I went abroad my first semester. When I came to Syracuse for the first time as a freshman I was lost, amazed by the snow, and stunned by the icy walkways. Looking for a place to feel part of the campus community, I applied to be a peer educator when Health Promotion was on University Avenue, a stone’s throw away from Marshall Street Mall. I applied to be part of the Students Advocating for Mental Health Empowerment team, and I got in!
I did not really know what peer education was, yet I found that sharing my knowledge and being part of a team of like-minded individuals gave me a place at Syracuse University. I liked working for Health Promotion so much that when a new team called BeWise came back together after hiring a new health promotion specialist, I asked if I could be on that team as well. BeWise focuses on giving harm reduction tips for alcohol and other substances, mainly cannabis. In that aspect, I was a blank slate and eager to learn more! Did you know that just because you do not feel the effects of alcohol does not mean that you are not intoxicated?
After Health Promotion became part of the Barnes Center at The Arch, we expanded both the services that we offer and the amount of peer educators that we recruit. Before COVID-19, we did an array of activities for students and connected with them in fun ways like the Sans Bar featuring food and nonalcoholic drinks, the National Eating Disorders Awareness Week art exhibition, “Come As You Are” and the Body Butter Shop to promote self-care and self-love. I really enjoy getting to know other Syracuse University students and seeing how people express themselves through art.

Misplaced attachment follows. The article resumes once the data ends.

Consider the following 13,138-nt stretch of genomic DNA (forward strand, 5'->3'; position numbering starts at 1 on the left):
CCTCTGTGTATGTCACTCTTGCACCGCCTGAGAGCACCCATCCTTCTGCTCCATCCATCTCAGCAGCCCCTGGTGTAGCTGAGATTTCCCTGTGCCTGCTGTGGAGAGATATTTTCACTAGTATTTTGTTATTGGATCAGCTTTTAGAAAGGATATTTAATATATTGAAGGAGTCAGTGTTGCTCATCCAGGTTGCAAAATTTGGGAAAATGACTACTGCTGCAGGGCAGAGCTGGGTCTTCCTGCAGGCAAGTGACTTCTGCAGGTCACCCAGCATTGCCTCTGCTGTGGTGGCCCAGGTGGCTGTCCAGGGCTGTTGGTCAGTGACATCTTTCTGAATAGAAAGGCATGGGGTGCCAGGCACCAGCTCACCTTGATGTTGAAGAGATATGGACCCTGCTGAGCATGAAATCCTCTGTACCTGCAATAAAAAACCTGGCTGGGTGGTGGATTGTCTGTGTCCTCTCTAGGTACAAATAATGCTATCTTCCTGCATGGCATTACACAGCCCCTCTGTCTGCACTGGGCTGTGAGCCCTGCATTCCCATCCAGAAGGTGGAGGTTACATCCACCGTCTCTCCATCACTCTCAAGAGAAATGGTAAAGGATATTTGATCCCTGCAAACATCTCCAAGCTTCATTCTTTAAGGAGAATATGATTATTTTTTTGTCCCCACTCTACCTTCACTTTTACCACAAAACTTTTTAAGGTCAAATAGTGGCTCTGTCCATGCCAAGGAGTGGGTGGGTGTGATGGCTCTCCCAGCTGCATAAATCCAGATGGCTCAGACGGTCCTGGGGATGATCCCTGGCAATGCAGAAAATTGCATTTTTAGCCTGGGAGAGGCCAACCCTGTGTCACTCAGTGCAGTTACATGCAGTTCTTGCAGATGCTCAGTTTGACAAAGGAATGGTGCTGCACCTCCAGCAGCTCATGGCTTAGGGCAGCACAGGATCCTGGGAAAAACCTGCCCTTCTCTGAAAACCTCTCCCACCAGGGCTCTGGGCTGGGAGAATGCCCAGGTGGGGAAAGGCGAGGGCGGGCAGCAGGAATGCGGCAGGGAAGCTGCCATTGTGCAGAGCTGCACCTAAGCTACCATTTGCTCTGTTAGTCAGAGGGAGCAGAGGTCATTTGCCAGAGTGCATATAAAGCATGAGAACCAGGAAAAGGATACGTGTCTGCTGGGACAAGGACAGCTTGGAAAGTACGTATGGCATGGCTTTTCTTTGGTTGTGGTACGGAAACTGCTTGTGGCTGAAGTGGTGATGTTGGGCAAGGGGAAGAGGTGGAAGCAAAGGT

This semester, I trained to facilitate SoulTalk, a safe space to talk about wellness with peers, and the Options Program, which teaches harm reduction tips to students that are referred by Office of Student Rights and Responsibilities. We are also trained to support students interested in sobriety or recovery from substances. Through all this, I discovered that reducing stigma and talking openly about both mental health and substance use/abuse are the first steps to providing quality mental health care and support. This helps people feel comfortable seeking help when they need it. Taking care of ourselves physically, mentally, and emotionally is the first step in preventing disease. Moreover, life is not merely about being free from disease, is about being happy and feeling fulfilled.
Being a peer educator has made me feel part of the Syracuse University community, and I encourage other people that are interested in learning and sharing wellness information with their peers to join us at the Barnes Center at The Arch.
Support the campus community, build your resume and apply to be a Peer Educator today! Positions are paid and topic highlights include substance use education, mental health, in addition to healthy relationships and sexual health. Learn more and find available interest sessions and the application on the Barnes Center website.
Written by Alexandra Nicole Santiago Molina ’21, Barnes Center Peer Educator